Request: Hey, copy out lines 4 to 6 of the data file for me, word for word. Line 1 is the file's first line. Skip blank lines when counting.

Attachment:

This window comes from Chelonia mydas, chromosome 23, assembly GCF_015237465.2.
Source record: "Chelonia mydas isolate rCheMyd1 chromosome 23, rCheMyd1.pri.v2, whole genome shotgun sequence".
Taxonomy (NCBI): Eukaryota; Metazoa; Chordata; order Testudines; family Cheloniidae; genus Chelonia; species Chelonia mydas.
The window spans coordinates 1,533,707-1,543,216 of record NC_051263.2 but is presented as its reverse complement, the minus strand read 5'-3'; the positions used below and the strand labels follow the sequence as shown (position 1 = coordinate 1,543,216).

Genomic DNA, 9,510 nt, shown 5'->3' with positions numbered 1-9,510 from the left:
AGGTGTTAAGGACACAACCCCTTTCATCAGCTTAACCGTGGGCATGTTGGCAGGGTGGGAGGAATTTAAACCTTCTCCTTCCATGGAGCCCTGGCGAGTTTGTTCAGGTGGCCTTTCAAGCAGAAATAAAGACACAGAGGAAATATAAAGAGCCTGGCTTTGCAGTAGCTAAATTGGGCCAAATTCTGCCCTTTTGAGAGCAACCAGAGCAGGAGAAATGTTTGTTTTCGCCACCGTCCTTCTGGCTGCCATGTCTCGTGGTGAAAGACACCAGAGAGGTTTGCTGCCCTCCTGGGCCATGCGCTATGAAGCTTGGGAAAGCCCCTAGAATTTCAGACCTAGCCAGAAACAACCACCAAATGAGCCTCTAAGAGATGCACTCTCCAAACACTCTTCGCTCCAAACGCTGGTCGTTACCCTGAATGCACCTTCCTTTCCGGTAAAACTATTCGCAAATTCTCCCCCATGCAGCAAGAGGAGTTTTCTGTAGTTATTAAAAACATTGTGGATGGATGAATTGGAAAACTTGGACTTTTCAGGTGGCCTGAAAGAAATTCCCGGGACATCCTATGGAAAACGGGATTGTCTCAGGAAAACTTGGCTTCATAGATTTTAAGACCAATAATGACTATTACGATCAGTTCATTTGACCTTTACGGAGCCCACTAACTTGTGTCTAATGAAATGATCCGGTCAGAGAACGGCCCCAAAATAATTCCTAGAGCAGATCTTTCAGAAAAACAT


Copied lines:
The window spans coordinates 1,533,707-1,543,216 of record NC_051263.2 but is presented as its reverse complement, the minus strand read 5'-3'; the positions used below and the strand labels follow the sequence as shown (position 1 = coordinate 1,543,216).

Genomic DNA, 9,510 nt, shown 5'->3' with positions numbered 1-9,510 from the left:
AGGTGTTAAGGACACAACCCCTTTCATCAGCTTAACCGTGGGCATGTTGGCAGGGTGGGAGGAATTTAAACCTTCTCCTTCCATGGAGCCCTGGCGAGTTTGTTCAGGTGGCCTTTCAAGCAGAAATAAAGACACAGAGGAAATATAAAGAGCCTGGCTTTGCAGTAGCTAAATTGGGCCAAATTCTGCCCTTTTGAGAGCAACCAGAGCAGGAGAAATGTTTGTTTTCGCCACCGTCCTTCTGGCTGCCATGTCTCGTGGTGAAAGACACCAGAGAGGTTTGCTGCCCTCCTGGGCCATGCGCTATGAAGCTTGGGAAAGCCCCTAGAATTTCAGACCTAGCCAGAAACAACCACCAAATGAGCCTCTAAGAGATGCACTCTCCAAACACTCTTCGCTCCAAACGCTGGTCGTTACCCTGAATGCACCTTCCTTTCCGGTAAAACTATTCGCAAATTCTCCCCCATGCAGCAAGAGGAGTTTTCTGTAGTTATTAAAAACATTGTGGATGGATGAATTGGAAAACTTGGACTTTTCAGGTGGCCTGAAAGAAATTCCCGGGACATCCTATGGAAAACGGGATTGTCTCAGGAAAACTTGGCTTCATAGATTTTAAGACCAATAATGACTATTACGATCAGTTCATTTGACCTTTACGGAGCCCACTAACTTGTGTCTAATGAAATGATCCGGTCAGAGAACGGCCCCAAAATAATTCCTAGAGCAGATCTTTCAGAAAAACAT